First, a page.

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Local Transport Capital Settlement 2007-08

The Secretary of State for Transport (Mr. Douglas Alexander): Today I am announcing a package of funding of £3 billion to improve local transport outside London. It builds on last year’s settlement of £1.6 billion to ensure that 122 local transport authorities, including the six Passenger Transport Authorities are allocated a total of £8 billion over the five years of the local transport plan period.

This capital funding is in addition to the £3 billion made available in regional funding allocations for local authority major schemes and Highways Agency schemes of regional significance over the next four years.

This is the first local transport settlement since local authorities reviewed the delivery of their first five-year plans and produced the final versions of their second five-year local transport plans.

I would like to take this opportunity to congratulate local authorities on their good performance over the course of the first five-year plans. I have been very impressed with the improvement in delivery of transport services during this period. There has been sustained progress, for example, in reducing local road casualties and in the condition of many local roads. Authorities have made substantial investment to manage traffic more effectively and reduce its adverse impacts on residents, town centres and the environment more generally. In many areas, better infrastructure for buses, cyclists and pedestrians has been put in place and transport is making a contribution to more sustainable development and economic growth. Examples of local authority achievement throughout the country are highlighted in a recent report by Atkins which has been placed in the Libraries of both Houses, and is also available at:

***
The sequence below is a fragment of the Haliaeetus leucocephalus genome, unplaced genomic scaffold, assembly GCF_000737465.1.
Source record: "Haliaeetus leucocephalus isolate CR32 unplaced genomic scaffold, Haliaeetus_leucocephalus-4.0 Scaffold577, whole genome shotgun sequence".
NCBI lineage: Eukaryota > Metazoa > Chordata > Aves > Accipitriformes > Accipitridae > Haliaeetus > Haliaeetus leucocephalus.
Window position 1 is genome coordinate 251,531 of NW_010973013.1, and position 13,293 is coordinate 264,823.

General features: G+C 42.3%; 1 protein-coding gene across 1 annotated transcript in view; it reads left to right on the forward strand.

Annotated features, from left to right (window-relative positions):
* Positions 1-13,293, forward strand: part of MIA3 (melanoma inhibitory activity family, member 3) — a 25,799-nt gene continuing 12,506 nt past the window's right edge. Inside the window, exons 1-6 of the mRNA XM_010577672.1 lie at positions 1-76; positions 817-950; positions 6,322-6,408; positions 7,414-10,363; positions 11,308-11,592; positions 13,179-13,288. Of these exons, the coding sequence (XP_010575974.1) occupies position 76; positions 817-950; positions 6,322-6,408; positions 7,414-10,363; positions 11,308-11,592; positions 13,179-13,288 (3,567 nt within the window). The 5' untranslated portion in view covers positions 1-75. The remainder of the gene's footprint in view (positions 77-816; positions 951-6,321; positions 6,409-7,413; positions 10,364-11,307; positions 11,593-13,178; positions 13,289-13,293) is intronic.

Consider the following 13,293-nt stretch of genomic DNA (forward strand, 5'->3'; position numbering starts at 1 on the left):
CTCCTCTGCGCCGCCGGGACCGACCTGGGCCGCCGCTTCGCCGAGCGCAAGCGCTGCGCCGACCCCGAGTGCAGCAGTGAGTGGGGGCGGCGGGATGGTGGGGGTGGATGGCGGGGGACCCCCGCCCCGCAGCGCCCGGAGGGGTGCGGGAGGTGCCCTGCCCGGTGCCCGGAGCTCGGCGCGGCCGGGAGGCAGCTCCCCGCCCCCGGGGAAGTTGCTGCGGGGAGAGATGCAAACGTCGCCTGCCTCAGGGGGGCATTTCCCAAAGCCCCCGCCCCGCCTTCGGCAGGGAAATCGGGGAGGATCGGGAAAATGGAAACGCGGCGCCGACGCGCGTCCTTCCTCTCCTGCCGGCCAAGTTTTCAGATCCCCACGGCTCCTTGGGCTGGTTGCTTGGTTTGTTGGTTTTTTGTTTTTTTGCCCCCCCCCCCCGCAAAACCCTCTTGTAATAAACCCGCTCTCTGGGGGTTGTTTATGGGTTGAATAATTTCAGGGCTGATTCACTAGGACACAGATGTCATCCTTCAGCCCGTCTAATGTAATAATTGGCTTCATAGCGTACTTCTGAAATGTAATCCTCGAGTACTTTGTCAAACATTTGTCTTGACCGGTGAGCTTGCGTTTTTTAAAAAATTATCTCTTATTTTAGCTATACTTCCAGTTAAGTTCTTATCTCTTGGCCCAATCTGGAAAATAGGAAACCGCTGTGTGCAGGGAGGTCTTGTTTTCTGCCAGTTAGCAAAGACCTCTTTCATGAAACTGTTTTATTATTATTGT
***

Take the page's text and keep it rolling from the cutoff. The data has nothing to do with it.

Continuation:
Local authorities have also taken the opportunity to make substantial improvements in the quality of the provisional plans submitted last year. Twenty-one authorities have been assessed as having produced excellent plans. Today’s announcement clearly demonstrates our commitment to building upon the successes already achieved.

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Alongside this year’s settlement we have also issued financial planning guidelines for a specific road safety grant set up as part of the move to integrate safety cameras into the wider road safety delivery process from 1 April 2007. This funding represents a long-term commitment to fund further improvements in road safety and provides local authorities and their partners with the flexibility to implement a locally agreed mix of road safety measures that will deliver the greatest reductions in road casualties in their area.

Details of the 2007-08 allocations and assessments made of authorities’ performance and a report on the delivery of the first local transport plans have been placed in the Libraries of both Houses, and are also available at:

Rail Franchise

The Secretary of State for Transport (Mr. Douglas Alexander): The Department announced last week that it has started a competition to find an operator to run train services on the inter-city east coast main line from London to the north-east and Scotland.